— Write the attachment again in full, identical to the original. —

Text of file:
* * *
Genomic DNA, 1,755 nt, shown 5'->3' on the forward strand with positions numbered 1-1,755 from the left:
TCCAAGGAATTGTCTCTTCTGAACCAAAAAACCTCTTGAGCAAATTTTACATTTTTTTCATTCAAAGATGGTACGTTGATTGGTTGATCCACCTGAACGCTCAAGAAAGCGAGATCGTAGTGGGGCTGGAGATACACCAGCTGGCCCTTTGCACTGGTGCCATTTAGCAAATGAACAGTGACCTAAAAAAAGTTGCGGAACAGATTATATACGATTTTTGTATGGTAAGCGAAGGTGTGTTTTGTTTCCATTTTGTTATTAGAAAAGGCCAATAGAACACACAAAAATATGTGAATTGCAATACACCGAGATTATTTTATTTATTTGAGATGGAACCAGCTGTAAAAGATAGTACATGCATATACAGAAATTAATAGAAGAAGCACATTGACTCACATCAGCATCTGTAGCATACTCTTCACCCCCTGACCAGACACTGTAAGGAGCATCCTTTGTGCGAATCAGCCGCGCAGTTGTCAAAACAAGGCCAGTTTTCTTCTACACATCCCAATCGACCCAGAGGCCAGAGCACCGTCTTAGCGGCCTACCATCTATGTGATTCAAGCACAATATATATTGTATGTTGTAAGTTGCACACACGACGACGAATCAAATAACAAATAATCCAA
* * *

Genomic DNA, 1,755 nt, shown 5'->3' on the forward strand with positions numbered 1-1,755 from the left:
TCCAAGGAATTGTCTCTTCTGAACCAAAAAACCTCTTGAGCAAATTTTACATTTTTTTCATTCAAAGATGGTACGTTGATTGGTTGATCCACCTGAACGCTCAAGAAAGCGAGATCGTAGTGGGGCTGGAGATACACCAGCTGGCCCTTTGCACTGGTGCCATTTAGCAAATGAACAGTGACCTAAAAAAAGTTGCGGAACAGATTATATACGATTTTTGTATGGTAAGCGAAGGTGTGTTTTGTTTCCATTTTGTTATTAGAAAAGGCCAATAGAACACACAAAAATATGTGAATTGCAATACACCGAGATTATTTTATTTATTTGAGATGGAACCAGCTGTAAAAGATAGTACATGCATATACAGAAATTAATAGAAGAAGCACATTGACTCACATCAGCATCTGTAGCATACTCTTCACCCCCTGACCAGACACTGTAAGGAGCATCCTTTGTGCGAATCAGCCGCGCAGTTGTCAAAACAAGGCCAGTTTTCTTCTACACATCCCAATCGACCCAGAGGCCAGAGCACCGTCTTAGCGGCCTACCATCTATGTGATTCAAGCACAATATATATTGTATGTTGTAAGTTGCACACACGACGACGAATCAAATAACAAATAATCCAA